Unsurprisingly, companies do not like being shortchanged when they go public, and they don’t like having their stock end up in the hands of speculators and traders, either. Very few companies manage to avoid these results as well as Facebook did, however. As the most eagerly awaited IPO in nearly a decade, and under the leadership of a founder who was never that keen on going public in the first place, Facebook was perfectly positioned to hold out for the absolute top dollar at its IPO. It got the investors who bought its shares on May 18 to pay the full value of the company – and then some.
Let’s explore “and then some.” Only about 15 per cent of Facebook’s stock, or $16 billion, was sold to the public on May 18. Most of the stock remains firmly in the hands of the company’s insiders and early backers.
Suppose someone else with very deep pockets – maybe Google, or IBM, or Microsoft – decided on May 19 that Facebook would make a wonderful addition to the corporate portfolio and therefore proposed a merger. How much would they have paid?
Usually, when someone proposes to take over a public company, the offer includes a substantial premium over the recent trading price of the target’s stock. This makes sense, because the shares that routinely trade every day on the market represent just a minority interest that has no control over the company’s operations. The acquiring company is willing to pay a premium for control. Seen from the opposite direction, the daily stock market price reflects a built-in discount that applies to a minority, non-controlling interest.
Facebook’s investment bankers touted the fact that the IPO price valued the entire company at $105 billion. But if the entire company was worth $105 billion, then the buyers of IPO shares must have overpaid, because they did not receive a minority interest discount. On the other hand, if the IPO price was reasonable at $38, then a hypothetical acquirer would have had to be willing to pay a significant premium – maybe 20 or 30 per cent – above that price to obtain control.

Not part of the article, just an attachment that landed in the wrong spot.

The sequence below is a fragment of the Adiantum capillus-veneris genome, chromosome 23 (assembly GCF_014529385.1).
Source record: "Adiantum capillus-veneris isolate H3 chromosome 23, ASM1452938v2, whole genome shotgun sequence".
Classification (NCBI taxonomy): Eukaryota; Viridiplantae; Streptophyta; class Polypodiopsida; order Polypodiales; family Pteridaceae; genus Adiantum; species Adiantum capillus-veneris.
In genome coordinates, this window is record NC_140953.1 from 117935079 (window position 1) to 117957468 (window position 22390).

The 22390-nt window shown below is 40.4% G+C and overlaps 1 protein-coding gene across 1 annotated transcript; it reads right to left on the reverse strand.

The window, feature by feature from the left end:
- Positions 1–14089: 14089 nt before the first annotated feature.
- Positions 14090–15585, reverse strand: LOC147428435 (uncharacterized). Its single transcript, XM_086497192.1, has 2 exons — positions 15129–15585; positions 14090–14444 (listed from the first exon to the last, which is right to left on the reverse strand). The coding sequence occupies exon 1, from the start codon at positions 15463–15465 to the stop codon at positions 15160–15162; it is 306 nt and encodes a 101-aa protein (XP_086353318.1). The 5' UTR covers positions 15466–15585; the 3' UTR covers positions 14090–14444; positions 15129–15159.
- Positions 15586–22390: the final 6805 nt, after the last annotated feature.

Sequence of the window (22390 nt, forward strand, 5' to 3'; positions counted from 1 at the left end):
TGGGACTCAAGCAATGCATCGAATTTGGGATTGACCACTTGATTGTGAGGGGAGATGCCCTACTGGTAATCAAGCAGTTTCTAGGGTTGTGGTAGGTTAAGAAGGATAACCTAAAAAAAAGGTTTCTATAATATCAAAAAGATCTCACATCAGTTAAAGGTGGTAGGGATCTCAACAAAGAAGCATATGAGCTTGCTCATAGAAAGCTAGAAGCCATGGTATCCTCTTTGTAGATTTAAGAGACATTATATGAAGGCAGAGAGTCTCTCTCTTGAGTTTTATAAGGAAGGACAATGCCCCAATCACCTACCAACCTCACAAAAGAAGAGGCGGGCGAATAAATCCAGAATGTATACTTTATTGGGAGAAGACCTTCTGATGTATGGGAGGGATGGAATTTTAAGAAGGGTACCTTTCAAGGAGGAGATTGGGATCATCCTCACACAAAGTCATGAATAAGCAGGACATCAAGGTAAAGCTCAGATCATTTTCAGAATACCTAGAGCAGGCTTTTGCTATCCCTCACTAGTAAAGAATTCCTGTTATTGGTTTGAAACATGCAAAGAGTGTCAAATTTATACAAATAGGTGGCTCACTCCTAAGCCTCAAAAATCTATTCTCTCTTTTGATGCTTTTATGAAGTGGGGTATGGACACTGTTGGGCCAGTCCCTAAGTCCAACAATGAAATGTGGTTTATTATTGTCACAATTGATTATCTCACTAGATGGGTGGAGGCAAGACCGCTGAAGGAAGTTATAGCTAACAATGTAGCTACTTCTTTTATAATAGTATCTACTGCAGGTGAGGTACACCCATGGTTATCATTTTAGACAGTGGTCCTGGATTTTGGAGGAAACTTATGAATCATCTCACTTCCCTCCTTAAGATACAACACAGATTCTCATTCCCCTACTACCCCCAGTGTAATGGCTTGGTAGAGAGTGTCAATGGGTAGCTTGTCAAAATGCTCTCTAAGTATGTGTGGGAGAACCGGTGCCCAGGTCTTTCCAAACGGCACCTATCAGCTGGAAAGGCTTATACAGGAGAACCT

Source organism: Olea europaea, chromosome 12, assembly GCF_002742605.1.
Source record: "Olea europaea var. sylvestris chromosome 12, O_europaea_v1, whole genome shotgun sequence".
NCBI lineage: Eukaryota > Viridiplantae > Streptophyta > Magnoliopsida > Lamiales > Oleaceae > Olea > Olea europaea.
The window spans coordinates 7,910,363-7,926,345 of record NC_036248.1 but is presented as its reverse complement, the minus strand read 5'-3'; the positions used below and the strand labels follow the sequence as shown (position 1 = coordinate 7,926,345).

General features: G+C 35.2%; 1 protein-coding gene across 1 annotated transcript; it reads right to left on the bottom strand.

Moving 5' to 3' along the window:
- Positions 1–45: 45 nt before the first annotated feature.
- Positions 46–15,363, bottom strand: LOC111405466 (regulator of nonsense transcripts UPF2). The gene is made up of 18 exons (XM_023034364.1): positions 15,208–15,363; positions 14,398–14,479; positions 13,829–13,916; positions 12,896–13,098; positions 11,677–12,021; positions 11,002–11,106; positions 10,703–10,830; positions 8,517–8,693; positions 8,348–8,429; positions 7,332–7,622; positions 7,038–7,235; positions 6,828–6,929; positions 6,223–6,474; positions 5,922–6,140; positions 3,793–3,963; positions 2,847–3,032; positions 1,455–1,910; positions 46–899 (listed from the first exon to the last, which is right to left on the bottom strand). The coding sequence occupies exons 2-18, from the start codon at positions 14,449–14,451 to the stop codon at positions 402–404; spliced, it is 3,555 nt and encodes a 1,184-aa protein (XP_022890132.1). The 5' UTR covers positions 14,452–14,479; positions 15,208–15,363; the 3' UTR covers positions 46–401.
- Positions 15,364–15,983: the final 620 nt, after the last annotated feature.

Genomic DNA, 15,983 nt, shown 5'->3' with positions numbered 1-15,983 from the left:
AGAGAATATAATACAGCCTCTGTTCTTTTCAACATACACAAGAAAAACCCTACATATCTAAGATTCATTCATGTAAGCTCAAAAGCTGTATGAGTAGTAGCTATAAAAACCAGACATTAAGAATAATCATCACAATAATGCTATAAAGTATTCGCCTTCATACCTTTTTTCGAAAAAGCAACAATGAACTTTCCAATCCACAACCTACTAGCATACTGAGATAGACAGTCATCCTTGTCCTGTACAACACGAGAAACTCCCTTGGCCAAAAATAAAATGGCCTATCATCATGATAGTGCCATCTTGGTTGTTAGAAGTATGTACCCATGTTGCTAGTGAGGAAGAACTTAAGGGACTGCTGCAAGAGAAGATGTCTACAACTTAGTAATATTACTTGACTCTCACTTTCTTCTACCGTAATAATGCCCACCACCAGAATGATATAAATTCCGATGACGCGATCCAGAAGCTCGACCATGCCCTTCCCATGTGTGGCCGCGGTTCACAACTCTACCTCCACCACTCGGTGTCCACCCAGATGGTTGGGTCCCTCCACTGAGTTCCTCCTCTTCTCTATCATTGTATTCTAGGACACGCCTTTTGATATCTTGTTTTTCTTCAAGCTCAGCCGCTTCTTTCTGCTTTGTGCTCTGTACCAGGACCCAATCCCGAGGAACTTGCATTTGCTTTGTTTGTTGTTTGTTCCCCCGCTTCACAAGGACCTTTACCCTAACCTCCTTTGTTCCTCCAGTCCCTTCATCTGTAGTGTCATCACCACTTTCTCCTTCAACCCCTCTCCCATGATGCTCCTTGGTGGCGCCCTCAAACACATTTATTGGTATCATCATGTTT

In hindsight, it seems that the $105 billion valuation included a healthy control premium, so the IPO investors probably overpaid. But we cannot know for sure, in the absence of a genuine and serious takeover offer, which is nowhere in sight.
These issues are not unique to Facebook. Sellers who hold controlling stakes in companies typically do not want to take the haircut that a minority interest discount requires in order to go public. Most sellers, however, do not have the leverage that Facebook had in order to avoid it.
Facebook may yet prove to be a profitable investment for those who bought at $38 or more, if they hold their shares long enough, and if Mark Zuckerberg and his team can continue to build a profitable business on the “likes” of 900 million people or more. The profits would be better, of course, for someone who pays $27. Or maybe the whole thing will blow up when 900 million people find another way to spend their spare time.